Vice Adm. Barry McCullough, deputy chief of naval operations, replied that he would check on the correct answer, supplied two days later by a Navy spokesman.

“The Navy has not conducted port visits in Yemen since the attack on the USS Cole,” said Lt. Clayton Doss. “We are working closely with Yemen on a range of issues, including the possibility of port visits.”

Kennedy said the issue came up when he was preparing for Senate hearings begun earlier on April 8 with Army Gen. David Petraeus, the U.S. ground commander in Iraq.


AQ-Yemen Strikes Again?

April 7, 2008


It appears as though al Qaeda influenced elements have attempted to target westerners again. This time, instead of going after the US embassy, they launched mortars at a housing complex in the affluent suburb of Hadda. I know that the there is a secured complex next to the (Best Western) Haddah Hotel (you can see the rows of houses in the  SW corner of the complex above). The Yemen Observer called the targeted buildings the “Kuwait Housing Complex,” a name I am not familiar with.  It is note worthy that Hadda Hotel is on the complete opposite end of Sana’a from the US Embassy and the other western hotels.  The article from al-Ghad says that the buildings hit housed employees of Safr Oil (Formerly Hunt until it was turned over to the Yemeni government). It also says that “casualties were transported by ambulances”…which is contrary to the English reports which said there were no casualties.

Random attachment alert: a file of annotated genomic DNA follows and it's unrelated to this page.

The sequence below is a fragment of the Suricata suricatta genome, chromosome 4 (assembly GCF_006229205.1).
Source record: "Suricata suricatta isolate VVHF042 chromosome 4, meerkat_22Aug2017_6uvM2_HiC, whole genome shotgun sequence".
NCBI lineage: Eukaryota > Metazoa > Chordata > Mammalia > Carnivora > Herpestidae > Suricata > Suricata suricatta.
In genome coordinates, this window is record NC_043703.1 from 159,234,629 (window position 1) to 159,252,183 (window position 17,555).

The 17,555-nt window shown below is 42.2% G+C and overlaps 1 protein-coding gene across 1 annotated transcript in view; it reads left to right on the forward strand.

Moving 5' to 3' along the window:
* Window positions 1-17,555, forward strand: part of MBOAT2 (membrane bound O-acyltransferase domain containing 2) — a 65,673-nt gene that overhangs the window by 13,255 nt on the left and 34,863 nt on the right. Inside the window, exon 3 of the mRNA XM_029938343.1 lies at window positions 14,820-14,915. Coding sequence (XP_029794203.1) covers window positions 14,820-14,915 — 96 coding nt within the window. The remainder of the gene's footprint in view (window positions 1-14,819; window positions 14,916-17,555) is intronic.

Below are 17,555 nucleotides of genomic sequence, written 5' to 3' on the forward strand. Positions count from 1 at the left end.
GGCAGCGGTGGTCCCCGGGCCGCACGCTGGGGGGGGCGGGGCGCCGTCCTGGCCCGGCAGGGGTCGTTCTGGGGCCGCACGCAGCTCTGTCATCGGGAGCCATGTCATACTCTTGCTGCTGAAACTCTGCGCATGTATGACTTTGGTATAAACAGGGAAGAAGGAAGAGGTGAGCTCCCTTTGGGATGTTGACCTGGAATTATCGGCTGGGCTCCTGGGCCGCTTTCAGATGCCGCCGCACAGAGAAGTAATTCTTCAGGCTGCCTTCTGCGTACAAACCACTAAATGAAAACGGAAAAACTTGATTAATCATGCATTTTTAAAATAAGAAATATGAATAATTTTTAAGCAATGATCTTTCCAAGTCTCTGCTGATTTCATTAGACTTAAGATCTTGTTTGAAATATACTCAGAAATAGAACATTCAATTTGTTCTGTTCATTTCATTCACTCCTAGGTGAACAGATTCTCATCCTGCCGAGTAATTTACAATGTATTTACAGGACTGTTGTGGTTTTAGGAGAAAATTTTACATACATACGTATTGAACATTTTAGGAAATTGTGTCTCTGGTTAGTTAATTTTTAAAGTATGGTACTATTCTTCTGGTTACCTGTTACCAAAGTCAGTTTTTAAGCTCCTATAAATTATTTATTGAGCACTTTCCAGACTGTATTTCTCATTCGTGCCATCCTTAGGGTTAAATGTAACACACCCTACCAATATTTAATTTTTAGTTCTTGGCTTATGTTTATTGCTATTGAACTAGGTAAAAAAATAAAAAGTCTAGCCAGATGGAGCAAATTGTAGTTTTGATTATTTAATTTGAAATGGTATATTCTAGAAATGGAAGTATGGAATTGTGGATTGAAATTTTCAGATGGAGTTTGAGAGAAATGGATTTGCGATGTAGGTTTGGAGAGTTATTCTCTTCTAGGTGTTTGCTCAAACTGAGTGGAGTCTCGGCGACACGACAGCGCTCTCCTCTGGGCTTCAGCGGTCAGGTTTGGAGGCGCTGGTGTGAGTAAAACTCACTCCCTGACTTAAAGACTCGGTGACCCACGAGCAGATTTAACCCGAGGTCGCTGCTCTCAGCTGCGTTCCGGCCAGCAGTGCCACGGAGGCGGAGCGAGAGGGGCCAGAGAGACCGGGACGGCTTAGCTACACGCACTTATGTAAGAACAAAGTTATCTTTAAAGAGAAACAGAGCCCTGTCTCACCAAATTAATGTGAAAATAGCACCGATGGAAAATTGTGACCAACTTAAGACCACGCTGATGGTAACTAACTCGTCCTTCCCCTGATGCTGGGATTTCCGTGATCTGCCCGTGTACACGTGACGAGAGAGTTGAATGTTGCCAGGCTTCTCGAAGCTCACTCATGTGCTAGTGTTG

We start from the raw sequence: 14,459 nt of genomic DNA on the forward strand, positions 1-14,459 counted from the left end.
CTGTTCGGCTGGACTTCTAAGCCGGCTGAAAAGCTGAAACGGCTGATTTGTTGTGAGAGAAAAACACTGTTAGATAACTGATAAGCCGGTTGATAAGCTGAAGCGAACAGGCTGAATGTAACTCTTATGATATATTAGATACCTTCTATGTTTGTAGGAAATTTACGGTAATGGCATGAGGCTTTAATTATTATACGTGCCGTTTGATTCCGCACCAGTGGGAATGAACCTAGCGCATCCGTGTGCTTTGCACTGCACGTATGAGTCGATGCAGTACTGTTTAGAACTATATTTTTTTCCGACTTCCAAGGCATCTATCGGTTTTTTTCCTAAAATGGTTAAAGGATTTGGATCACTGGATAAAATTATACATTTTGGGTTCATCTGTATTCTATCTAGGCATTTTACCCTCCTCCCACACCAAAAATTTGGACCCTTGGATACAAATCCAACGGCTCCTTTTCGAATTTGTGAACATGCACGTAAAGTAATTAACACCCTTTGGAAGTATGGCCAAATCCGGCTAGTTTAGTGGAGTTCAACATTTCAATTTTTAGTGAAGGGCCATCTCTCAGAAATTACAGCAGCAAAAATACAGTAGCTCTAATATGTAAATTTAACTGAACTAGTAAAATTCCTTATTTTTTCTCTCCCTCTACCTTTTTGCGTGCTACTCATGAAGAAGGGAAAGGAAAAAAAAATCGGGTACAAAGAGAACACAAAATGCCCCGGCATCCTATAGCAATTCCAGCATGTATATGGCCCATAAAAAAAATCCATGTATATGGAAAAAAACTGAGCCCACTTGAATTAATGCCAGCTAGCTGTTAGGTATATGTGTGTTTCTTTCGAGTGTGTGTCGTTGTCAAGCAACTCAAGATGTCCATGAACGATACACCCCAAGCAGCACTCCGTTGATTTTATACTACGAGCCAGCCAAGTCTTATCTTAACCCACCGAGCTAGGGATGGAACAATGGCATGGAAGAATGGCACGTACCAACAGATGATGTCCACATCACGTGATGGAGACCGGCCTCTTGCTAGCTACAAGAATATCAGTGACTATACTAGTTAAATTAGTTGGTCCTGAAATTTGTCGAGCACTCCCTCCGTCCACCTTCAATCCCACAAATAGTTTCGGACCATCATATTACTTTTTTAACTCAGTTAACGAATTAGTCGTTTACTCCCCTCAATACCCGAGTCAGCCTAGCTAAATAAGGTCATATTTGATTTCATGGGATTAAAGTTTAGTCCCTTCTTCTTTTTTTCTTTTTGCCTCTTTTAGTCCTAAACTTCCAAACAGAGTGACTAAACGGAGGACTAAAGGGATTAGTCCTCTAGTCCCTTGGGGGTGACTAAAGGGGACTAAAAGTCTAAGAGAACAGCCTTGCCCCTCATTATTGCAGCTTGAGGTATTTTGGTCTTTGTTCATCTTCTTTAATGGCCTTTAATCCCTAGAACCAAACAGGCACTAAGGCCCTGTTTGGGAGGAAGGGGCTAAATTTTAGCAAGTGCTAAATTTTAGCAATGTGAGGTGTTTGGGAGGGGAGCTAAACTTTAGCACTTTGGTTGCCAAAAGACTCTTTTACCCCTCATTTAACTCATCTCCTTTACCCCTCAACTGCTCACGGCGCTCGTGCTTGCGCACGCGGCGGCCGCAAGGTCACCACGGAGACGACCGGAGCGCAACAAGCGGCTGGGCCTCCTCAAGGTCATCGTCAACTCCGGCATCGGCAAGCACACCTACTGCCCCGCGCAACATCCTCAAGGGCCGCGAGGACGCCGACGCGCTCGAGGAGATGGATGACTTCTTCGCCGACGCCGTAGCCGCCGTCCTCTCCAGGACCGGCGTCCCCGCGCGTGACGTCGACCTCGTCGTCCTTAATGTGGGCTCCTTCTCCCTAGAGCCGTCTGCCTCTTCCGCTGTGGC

UPDATE: AQ-Yemen has claimed credit. The claim wasn’t posted in the forums though…this isn’t strange necessarily strange for the new al Qaeda in Yemen. It also appears I was right about the location. This article says it was behind the “Ramada” hotel owned by Kuwaiti investment – I guess its a Ramada now instead of a Best Western – getting classier.